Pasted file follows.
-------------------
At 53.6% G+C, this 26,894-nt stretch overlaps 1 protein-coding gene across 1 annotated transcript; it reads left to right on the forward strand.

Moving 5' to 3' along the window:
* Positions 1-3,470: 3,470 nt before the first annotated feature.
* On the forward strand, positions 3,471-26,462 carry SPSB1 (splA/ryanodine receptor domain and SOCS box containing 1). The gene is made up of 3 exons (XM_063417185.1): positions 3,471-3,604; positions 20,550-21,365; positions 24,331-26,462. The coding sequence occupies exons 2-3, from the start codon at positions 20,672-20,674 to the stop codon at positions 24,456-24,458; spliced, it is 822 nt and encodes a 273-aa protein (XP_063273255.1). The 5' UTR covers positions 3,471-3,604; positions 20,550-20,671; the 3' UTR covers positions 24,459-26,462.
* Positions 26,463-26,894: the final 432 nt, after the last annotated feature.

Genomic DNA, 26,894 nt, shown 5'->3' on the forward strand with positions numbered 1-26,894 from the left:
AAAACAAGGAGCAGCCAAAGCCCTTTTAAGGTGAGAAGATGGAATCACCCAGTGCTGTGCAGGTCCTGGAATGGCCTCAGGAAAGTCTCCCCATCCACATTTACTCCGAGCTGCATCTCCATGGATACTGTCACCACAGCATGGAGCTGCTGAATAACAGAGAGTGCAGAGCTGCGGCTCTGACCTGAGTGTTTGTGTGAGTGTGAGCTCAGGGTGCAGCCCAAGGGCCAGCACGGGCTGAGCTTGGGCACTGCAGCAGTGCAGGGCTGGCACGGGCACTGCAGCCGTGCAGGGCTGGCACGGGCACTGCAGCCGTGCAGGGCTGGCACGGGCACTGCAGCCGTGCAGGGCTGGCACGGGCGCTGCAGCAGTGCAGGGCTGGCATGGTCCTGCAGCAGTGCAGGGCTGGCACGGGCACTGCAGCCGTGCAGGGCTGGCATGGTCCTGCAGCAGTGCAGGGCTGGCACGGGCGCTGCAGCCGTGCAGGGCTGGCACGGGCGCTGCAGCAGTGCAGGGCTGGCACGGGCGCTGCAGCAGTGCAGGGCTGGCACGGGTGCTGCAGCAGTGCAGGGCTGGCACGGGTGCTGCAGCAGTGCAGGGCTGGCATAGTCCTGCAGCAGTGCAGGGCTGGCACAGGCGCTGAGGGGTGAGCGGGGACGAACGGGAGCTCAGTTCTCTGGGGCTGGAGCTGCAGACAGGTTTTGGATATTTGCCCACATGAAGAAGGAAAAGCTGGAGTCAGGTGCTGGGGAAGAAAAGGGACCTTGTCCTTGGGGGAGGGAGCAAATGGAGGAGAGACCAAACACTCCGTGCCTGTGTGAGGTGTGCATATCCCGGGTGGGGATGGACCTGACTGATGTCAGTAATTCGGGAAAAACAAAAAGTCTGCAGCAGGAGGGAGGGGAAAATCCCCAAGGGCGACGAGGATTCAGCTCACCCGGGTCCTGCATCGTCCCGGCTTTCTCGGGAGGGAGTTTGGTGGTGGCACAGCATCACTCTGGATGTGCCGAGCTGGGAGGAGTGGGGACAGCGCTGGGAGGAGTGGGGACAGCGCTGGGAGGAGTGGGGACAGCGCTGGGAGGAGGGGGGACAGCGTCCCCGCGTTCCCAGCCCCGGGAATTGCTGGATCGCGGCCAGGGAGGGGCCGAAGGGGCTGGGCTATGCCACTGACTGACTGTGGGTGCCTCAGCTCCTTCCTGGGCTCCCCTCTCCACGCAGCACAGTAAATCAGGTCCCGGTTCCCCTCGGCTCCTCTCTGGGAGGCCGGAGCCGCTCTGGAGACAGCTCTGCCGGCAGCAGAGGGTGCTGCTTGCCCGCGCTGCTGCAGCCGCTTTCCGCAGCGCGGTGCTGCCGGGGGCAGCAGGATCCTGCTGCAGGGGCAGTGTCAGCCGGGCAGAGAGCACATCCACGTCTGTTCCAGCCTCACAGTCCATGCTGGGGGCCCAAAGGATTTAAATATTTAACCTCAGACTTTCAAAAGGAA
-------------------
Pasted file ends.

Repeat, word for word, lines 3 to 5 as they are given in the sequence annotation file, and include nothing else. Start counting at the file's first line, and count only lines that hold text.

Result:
* Positions 1-3,470: 3,470 nt before the first annotated feature.
* On the forward strand, positions 3,471-26,462 carry SPSB1 (splA/ryanodine receptor domain and SOCS box containing 1). The gene is made up of 3 exons (XM_063417185.1): positions 3,471-3,604; positions 20,550-21,365; positions 24,331-26,462. The coding sequence occupies exons 2-3, from the start codon at positions 20,672-20,674 to the stop codon at positions 24,456-24,458; spliced, it is 822 nt and encodes a 273-aa protein (XP_063273255.1). The 5' UTR covers positions 3,471-3,604; positions 20,550-20,671; the 3' UTR covers positions 24,459-26,462.
* Positions 26,463-26,894: the final 432 nt, after the last annotated feature.